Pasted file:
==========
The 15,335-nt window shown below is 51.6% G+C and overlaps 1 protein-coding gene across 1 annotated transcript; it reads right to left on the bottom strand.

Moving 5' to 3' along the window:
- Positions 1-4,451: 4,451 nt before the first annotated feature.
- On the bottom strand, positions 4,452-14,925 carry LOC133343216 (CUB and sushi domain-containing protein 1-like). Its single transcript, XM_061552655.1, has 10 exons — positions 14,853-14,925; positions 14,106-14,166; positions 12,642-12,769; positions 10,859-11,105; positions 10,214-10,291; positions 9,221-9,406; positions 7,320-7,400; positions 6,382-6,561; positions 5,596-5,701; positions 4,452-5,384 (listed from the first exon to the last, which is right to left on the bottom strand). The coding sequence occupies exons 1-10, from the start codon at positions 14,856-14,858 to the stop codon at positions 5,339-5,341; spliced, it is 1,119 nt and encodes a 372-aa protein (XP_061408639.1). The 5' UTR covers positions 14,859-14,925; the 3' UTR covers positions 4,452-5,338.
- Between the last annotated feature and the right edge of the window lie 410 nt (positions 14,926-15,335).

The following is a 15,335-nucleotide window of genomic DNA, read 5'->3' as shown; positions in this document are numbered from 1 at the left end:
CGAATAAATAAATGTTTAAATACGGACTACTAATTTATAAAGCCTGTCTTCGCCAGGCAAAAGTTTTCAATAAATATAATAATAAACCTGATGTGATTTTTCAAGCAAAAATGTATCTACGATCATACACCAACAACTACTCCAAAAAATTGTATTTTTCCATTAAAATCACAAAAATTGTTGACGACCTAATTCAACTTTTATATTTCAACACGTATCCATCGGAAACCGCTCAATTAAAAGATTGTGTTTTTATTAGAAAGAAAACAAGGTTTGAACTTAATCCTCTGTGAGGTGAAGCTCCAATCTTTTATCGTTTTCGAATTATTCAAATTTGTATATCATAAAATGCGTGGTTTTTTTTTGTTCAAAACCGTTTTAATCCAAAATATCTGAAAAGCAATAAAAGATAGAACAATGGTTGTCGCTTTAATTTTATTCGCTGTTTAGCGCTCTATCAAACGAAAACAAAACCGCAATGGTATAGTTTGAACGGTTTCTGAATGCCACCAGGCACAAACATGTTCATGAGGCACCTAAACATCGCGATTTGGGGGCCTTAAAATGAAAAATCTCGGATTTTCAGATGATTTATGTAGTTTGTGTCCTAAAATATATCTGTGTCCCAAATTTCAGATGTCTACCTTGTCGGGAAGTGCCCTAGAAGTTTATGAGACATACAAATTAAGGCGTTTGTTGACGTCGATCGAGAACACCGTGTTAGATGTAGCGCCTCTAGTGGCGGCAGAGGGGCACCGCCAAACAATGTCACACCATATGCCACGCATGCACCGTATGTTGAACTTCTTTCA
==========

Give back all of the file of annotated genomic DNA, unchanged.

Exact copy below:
The 15,335-nt window shown below is 51.6% G+C and overlaps 1 protein-coding gene across 1 annotated transcript; it reads right to left on the bottom strand.

Moving 5' to 3' along the window:
- Positions 1-4,451: 4,451 nt before the first annotated feature.
- On the bottom strand, positions 4,452-14,925 carry LOC133343216 (CUB and sushi domain-containing protein 1-like). Its single transcript, XM_061552655.1, has 10 exons — positions 14,853-14,925; positions 14,106-14,166; positions 12,642-12,769; positions 10,859-11,105; positions 10,214-10,291; positions 9,221-9,406; positions 7,320-7,400; positions 6,382-6,561; positions 5,596-5,701; positions 4,452-5,384 (listed from the first exon to the last, which is right to left on the bottom strand). The coding sequence occupies exons 1-10, from the start codon at positions 14,856-14,858 to the stop codon at positions 5,339-5,341; spliced, it is 1,119 nt and encodes a 372-aa protein (XP_061408639.1). The 5' UTR covers positions 14,859-14,925; the 3' UTR covers positions 4,452-5,338.
- Between the last annotated feature and the right edge of the window lie 410 nt (positions 14,926-15,335).

The following is a 15,335-nucleotide window of genomic DNA, read 5'->3' as shown; positions in this document are numbered from 1 at the left end:
CGAATAAATAAATGTTTAAATACGGACTACTAATTTATAAAGCCTGTCTTCGCCAGGCAAAAGTTTTCAATAAATATAATAATAAACCTGATGTGATTTTTCAAGCAAAAATGTATCTACGATCATACACCAACAACTACTCCAAAAAATTGTATTTTTCCATTAAAATCACAAAAATTGTTGACGACCTAATTCAACTTTTATATTTCAACACGTATCCATCGGAAACCGCTCAATTAAAAGATTGTGTTTTTATTAGAAAGAAAACAAGGTTTGAACTTAATCCTCTGTGAGGTGAAGCTCCAATCTTTTATCGTTTTCGAATTATTCAAATTTGTATATCATAAAATGCGTGGTTTTTTTTTGTTCAAAACCGTTTTAATCCAAAATATCTGAAAAGCAATAAAAGATAGAACAATGGTTGTCGCTTTAATTTTATTCGCTGTTTAGCGCTCTATCAAACGAAAACAAAACCGCAATGGTATAGTTTGAACGGTTTCTGAATGCCACCAGGCACAAACATGTTCATGAGGCACCTAAACATCGCGATTTGGGGGCCTTAAAATGAAAAATCTCGGATTTTCAGATGATTTATGTAGTTTGTGTCCTAAAATATATCTGTGTCCCAAATTTCAGATGTCTACCTTGTCGGGAAGTGCCCTAGAAGTTTATGAGACATACAAATTAAGGCGTTTGTTGACGTCGATCGAGAACACCGTGTTAGATGTAGCGCCTCTAGTGGCGGCAGAGGGGCACCGCCAAACAATGTCACACCATATGCCACGCATGCACCGTATGTTGAACTTCTTTCA